Do You Know What Your Zoning Is?
Published on Saturday, 12 October 2013 04:19:56 Written by Marc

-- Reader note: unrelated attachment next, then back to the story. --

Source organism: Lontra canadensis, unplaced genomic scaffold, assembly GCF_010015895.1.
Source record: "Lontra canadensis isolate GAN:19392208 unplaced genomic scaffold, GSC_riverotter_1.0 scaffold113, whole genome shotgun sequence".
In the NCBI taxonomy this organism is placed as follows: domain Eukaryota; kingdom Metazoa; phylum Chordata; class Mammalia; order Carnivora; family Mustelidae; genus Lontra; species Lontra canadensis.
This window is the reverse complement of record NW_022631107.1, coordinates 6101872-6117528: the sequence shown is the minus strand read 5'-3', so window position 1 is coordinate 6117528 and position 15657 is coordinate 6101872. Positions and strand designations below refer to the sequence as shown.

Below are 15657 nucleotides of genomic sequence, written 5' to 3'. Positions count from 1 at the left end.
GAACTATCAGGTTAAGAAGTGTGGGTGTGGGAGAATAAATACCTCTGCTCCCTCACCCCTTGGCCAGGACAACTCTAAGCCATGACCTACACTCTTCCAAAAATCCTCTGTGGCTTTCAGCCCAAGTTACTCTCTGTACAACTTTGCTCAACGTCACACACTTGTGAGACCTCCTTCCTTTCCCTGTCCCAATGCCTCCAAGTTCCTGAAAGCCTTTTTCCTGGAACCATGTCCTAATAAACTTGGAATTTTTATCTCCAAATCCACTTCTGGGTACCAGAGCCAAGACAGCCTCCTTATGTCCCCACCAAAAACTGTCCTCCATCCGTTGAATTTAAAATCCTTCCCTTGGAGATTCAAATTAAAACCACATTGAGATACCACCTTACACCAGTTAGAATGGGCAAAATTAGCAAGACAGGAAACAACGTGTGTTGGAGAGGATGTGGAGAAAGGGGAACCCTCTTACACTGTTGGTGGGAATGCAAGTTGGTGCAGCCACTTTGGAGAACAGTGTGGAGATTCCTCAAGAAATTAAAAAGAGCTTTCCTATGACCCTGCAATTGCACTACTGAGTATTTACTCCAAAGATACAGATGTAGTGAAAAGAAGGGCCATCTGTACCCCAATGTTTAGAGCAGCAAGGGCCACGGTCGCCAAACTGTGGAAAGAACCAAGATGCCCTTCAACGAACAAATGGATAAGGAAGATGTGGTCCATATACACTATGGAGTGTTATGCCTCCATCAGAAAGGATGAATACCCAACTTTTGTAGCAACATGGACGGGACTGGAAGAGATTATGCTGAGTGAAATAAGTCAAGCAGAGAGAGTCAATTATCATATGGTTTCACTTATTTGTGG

I will admit, even after many years working in managing real estate and leases, I never gave much thought about zoning. If you purchase land to build something on it, or of you are a developer, zoning is something you normally look at from the start. However, if you purchase or lease existing real estate for your own operations you check the zoning to validate that your business can operate there (especially if you are in manufacturing) and if there is a problem, you quickly set out to seek how long it can take to rezone a site. In addition, if it is not possible to rezone, you often simply pass on the purchase or on the lease. In the case where you simply lease an office space in an existing building, the notion of zone often takes a backseat because you rightly assume that the building already has the proper zoning. After all, there was a tenant in place before you (either in the same space you are leasing or on another floor). In most cases, the focus is on leasing the site and the terms and conditions, not on the zoning. However, what happens if you purchase an existing building that already has manufacturing operations and is located in an area that is zoned for manufacturing (industrial). Do you check in detail the terms and conditions of the zoning of that particular building you are preparing to purchase? If you had asked me that question a few years ago, I would have answered that checking the zoning for the area in which the building was is good enough. Not anymore. Get burned once…. A few years ago, we purchased a company and the acquisition came with a number of owned buildings and leases. After a detailed due diligence of the site, we found nothing out of the ordinary. The leased buildings were manufacturing and had been there for about 20 years. Zoning was not a problem. If it were, would not the issue have popped up within the last 20 years? A few months after the acquisition, we decided to close down some sites. Those that were owned were put on the market to be sold and those that were leased were put on the market to be leased, or sublease (to be more precise). When someone came to see if he could lease our manufacturing site, the one that had been in operations for 20 years, we asked what type of operations he had. His answer was warehousing. Now, considering that warehousing is normally not a problem for industrial zoning, we took for granted that it would not be a problem. However, after some discussion with the city, we found out that although the zoning for our building was for manufacturing, the city had added a few clauses in recent years to exclude any type of operations than our specific operations. In other words, if we were making widgets, the city would only accept another widget maker to operate there. The city had modified the zoning because although 20 years ago the entire surrounding area was desert, over the past years people had changed the zoning for the surrounding area to residential and hundreds of houses had been built. Our site now stood right in the middle of a residential neighbourhood and the city wanted to shut down the site the moment our operations ceased. Short story, we could not find any subtenant that met our exact operations (that would have been a direct competitor (so no chances of that happening). We had to go back to the landlord to make a deal to buy back our lease, on his terms and conditions. From a landlord’s perspective, he got a sweet deal and could turn around, demolish the site and sell the land for residential. For us, it was either make a deal with the landlord or continues to pay full rent for many more years left on the lease, for a site that no longer had any operations. We did think of moving some other operations to that site, but the economics were even worse than dealing with the landlord. Morale of the story: Zoning is sometimes more important than it seems….
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